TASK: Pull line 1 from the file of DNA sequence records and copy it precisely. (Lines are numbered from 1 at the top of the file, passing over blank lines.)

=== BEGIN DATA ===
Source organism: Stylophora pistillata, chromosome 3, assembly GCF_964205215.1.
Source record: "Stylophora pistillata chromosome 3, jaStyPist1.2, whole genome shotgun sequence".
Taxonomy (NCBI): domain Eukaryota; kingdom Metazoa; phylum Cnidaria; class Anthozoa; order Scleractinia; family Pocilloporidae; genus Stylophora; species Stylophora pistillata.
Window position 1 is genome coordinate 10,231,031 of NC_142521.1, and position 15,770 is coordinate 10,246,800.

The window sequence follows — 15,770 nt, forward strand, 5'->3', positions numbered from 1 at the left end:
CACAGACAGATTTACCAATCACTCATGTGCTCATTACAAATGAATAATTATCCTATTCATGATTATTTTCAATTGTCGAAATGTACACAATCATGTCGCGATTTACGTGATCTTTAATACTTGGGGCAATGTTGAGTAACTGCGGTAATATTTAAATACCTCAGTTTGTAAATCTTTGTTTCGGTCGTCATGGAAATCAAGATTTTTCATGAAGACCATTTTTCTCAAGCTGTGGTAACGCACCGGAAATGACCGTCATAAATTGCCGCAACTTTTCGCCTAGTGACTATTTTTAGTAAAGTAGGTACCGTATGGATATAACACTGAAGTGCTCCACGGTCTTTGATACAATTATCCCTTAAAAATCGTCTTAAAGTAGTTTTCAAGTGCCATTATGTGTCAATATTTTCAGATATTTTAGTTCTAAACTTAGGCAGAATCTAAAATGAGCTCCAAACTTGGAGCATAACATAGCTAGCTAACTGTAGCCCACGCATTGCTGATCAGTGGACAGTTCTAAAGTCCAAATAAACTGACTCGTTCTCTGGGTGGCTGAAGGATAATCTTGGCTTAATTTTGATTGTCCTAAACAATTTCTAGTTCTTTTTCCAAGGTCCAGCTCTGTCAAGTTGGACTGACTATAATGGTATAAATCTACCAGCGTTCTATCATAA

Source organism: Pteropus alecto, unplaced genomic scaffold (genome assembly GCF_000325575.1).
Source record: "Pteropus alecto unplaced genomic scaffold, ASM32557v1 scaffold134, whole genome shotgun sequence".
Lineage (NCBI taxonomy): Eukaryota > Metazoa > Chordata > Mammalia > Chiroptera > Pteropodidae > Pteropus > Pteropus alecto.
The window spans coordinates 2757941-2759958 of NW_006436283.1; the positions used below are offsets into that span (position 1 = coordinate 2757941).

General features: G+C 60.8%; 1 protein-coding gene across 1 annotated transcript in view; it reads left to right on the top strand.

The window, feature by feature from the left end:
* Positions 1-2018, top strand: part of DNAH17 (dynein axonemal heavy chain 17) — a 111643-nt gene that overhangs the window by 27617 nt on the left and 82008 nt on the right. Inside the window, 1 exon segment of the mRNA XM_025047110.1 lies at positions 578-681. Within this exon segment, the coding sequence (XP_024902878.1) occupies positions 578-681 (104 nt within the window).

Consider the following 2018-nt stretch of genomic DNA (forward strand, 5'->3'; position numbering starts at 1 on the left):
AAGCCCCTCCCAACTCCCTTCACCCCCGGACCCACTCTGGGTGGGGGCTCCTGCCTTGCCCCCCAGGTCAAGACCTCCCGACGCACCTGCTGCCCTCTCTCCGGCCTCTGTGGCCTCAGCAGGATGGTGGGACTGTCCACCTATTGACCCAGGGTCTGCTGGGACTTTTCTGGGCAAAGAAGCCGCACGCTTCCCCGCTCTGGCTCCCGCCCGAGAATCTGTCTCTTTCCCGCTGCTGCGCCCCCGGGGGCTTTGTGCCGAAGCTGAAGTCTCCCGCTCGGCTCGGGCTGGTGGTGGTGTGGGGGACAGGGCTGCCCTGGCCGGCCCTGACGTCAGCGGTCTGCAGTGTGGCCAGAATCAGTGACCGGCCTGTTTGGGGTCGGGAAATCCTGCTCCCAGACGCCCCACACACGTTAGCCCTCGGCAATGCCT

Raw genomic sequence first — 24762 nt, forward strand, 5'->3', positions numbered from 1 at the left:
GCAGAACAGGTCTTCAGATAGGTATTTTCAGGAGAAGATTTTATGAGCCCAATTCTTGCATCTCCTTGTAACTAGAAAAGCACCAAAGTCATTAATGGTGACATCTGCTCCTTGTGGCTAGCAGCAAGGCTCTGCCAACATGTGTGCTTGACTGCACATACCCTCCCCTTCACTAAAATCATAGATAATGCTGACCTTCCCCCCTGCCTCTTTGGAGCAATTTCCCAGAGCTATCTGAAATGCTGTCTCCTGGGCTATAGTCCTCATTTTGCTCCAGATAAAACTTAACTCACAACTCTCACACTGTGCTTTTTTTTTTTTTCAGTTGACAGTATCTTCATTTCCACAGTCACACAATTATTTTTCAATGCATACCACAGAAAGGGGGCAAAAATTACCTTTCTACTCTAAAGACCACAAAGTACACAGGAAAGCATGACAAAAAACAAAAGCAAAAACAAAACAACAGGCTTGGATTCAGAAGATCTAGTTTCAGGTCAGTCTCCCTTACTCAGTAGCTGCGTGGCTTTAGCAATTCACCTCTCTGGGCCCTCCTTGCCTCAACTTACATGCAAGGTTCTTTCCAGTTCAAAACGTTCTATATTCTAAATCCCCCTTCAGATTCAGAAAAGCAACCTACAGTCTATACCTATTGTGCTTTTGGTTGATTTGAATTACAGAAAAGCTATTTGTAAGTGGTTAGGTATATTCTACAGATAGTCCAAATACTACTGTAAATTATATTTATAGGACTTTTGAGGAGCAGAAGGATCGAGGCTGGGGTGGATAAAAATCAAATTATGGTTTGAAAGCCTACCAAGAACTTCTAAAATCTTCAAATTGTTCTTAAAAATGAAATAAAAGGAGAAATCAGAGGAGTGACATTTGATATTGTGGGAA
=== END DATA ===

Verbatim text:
Source organism: Stylophora pistillata, chromosome 3, assembly GCF_964205215.1.